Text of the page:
A large statue of St. Cabrini was placed in St. Peter’s Basilica in Rome on December 8, 1946, five months after her Canonization. It is located in the central nave. Here, marked by mighty pillars, are 39 niches with the figures of the Founding Saints of Religious Orders and Congregations. In one of these, twelve meters high beside the papal altar, was placed the statue of St. Frances Xavier Cabrini, foundress of the Congregation of the Missionaries of the Sacred Heart of Jesus. It was one of the few niches then available, and it was Pope Pius XII, who a few months earlier, on July 7, 1946, had canonized Mother Cabrini, who decided to pay homage to the saint.
The marble group, depicting the missionary and an angel, was commissioned from sculptor Enrico Tadolini (1884-1967), a descendant of a family of Roman artists whose progenitor, Adamo, had been a favorite pupil of Antonio Canova.
Carved from a fifty-ton block of indigo-colored marble from Gubbio di Querceta in the Apuan Alps, it boasts record numbers: the statue of Cabrini is five meters high, two and a half meters wide, and weighs more than twenty-five tons; the angel at her feet measures two and a half meters high and weighs seven tons. The total weight of the marble group is about thirty-three tons, including the base. It is logical, therefore, that a special railway wagon equipped with sixteen rubber wheels was used to transport the enormous monument to St. Peter’s Square, and that access to the interior of the Vatican basilica required the use of three hundred meters of large ropes and a gigantic winch, the same one that had been used to raise the obelisk in St. Peter’s Square in the 1500s.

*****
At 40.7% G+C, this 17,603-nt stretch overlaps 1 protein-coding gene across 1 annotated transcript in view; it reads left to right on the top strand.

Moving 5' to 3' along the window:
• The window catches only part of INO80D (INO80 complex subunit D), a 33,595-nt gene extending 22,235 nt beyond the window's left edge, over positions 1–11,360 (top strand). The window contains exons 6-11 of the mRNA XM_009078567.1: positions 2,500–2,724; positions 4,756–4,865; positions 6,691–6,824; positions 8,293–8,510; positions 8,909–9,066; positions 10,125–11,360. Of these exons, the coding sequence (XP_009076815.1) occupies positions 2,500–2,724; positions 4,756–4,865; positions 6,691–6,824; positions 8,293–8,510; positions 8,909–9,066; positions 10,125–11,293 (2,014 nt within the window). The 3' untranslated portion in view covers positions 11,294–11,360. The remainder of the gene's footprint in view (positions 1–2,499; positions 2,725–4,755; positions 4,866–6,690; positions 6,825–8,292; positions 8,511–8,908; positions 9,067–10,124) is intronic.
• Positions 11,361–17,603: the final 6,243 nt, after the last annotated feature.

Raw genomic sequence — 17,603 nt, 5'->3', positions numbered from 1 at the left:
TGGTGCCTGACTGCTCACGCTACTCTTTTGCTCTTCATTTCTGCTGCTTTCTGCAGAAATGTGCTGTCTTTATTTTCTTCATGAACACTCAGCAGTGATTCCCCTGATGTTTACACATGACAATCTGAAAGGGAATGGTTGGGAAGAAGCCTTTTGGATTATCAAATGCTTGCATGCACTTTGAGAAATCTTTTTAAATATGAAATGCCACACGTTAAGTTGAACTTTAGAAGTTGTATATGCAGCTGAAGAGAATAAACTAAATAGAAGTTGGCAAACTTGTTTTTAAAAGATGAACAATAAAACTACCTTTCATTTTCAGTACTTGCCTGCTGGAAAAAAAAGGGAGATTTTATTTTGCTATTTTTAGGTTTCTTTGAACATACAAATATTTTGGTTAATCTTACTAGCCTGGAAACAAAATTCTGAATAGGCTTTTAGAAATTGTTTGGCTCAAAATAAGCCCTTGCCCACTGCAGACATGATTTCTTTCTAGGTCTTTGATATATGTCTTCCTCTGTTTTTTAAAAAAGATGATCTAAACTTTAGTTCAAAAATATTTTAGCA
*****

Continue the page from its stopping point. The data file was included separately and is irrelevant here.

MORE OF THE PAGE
The marble group, donated in gratitude for a grace received from the American architect Thomas Le Roy Warmer, who was later entrusted with the construction of the Cabrinian shrine in Chicago, was inaugurated and blessed by Cardinal Federico Tedeschini. In his speech, the cardinal recalled that he had known Mother Cabrini and had an intense correspondence with her. The ceremony saw the presence of cardinals, bishops, members of the Catholic Council for Emigration, the U.S. Ambassador and groups of Cabrinian sisters who had come from all over the world. There was Mother Antoinette della Casa, in whose arms Mother Cabrini had died on December 22, 1917, and there was, of course, a large representation of Santangiolinians led by Fr. Nicole de Martino.
“…The Pope is the light of the world, the guide of peoples, he is the ark of salvation for all.”
Between waves of St. Frances Cabrini
Two historical and unpublished images of the difficult transportation of the marble statue, from St. Peter’s Square to inside the Basilica. The first photo, left, shows donor Thomas Le Roy Warmer in front of the train carriage; the other photo shows workers as they slide the statue into the Basilica using large ropes and a winch that was used to raise the obelisk in St. Peter’s Square in the 1500s.